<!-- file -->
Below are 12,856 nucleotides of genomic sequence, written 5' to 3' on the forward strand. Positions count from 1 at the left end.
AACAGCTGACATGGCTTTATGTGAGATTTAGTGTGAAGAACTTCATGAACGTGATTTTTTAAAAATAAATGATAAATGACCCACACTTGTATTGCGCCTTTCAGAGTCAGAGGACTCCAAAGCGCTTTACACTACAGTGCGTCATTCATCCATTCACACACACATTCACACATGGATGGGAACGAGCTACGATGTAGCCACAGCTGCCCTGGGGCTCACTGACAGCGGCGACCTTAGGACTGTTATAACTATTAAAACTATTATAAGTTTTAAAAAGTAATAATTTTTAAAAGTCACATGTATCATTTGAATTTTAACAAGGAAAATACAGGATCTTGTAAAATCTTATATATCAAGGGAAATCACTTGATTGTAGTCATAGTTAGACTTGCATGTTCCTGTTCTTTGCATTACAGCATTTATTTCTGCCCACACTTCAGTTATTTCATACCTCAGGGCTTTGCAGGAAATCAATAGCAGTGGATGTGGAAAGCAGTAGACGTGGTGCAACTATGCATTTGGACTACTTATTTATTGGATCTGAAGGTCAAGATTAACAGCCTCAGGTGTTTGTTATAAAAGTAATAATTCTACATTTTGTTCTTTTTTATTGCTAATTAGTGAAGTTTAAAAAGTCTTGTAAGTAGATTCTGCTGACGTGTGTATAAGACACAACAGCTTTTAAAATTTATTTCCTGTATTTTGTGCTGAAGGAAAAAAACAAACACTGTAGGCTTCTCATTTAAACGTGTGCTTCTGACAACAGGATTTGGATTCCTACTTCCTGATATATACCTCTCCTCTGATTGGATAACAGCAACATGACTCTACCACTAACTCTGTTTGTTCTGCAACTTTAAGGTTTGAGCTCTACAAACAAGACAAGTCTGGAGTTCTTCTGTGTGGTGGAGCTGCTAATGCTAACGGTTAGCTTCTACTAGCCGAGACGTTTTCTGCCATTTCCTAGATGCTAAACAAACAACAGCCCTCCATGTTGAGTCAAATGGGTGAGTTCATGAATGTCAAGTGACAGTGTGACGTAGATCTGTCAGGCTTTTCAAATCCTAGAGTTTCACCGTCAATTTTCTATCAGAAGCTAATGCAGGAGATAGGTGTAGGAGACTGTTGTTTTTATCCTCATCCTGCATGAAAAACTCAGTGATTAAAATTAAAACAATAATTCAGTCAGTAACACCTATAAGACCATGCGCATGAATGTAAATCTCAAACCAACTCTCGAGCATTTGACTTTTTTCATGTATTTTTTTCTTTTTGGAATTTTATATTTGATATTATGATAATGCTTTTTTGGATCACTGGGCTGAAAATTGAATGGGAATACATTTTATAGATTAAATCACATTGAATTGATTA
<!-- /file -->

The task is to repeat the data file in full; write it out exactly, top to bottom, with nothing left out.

Below are 12,856 nucleotides of genomic sequence, written 5' to 3' on the forward strand. Positions count from 1 at the left end.
AACAGCTGACATGGCTTTATGTGAGATTTAGTGTGAAGAACTTCATGAACGTGATTTTTTAAAAATAAATGATAAATGACCCACACTTGTATTGCGCCTTTCAGAGTCAGAGGACTCCAAAGCGCTTTACACTACAGTGCGTCATTCATCCATTCACACACACATTCACACATGGATGGGAACGAGCTACGATGTAGCCACAGCTGCCCTGGGGCTCACTGACAGCGGCGACCTTAGGACTGTTATAACTATTAAAACTATTATAAGTTTTAAAAAGTAATAATTTTTAAAAGTCACATGTATCATTTGAATTTTAACAAGGAAAATACAGGATCTTGTAAAATCTTATATATCAAGGGAAATCACTTGATTGTAGTCATAGTTAGACTTGCATGTTCCTGTTCTTTGCATTACAGCATTTATTTCTGCCCACACTTCAGTTATTTCATACCTCAGGGCTTTGCAGGAAATCAATAGCAGTGGATGTGGAAAGCAGTAGACGTGGTGCAACTATGCATTTGGACTACTTATTTATTGGATCTGAAGGTCAAGATTAACAGCCTCAGGTGTTTGTTATAAAAGTAATAATTCTACATTTTGTTCTTTTTTATTGCTAATTAGTGAAGTTTAAAAAGTCTTGTAAGTAGATTCTGCTGACGTGTGTATAAGACACAACAGCTTTTAAAATTTATTTCCTGTATTTTGTGCTGAAGGAAAAAAACAAACACTGTAGGCTTCTCATTTAAACGTGTGCTTCTGACAACAGGATTTGGATTCCTACTTCCTGATATATACCTCTCCTCTGATTGGATAACAGCAACATGACTCTACCACTAACTCTGTTTGTTCTGCAACTTTAAGGTTTGAGCTCTACAAACAAGACAAGTCTGGAGTTCTTCTGTGTGGTGGAGCTGCTAATGCTAACGGTTAGCTTCTACTAGCCGAGACGTTTTCTGCCATTTCCTAGATGCTAAACAAACAACAGCCCTCCATGTTGAGTCAAATGGGTGAGTTCATGAATGTCAAGTGACAGTGTGACGTAGATCTGTCAGGCTTTTCAAATCCTAGAGTTTCACCGTCAATTTTCTATCAGAAGCTAATGCAGGAGATAGGTGTAGGAGACTGTTGTTTTTATCCTCATCCTGCATGAAAAACTCAGTGATTAAAATTAAAACAATAATTCAGTCAGTAACACCTATAAGACCATGCGCATGAATGTAAATCTCAAACCAACTCTCGAGCATTTGACTTTTTTCATGTATTTTTTTCTTTTTGGAATTTTATATTTGATATTATGATAATGCTTTTTTGGATCACTGGGCTGAAAATTGAATGGGAATACATTTTATAGATTAAATCACATTGAATTGATTA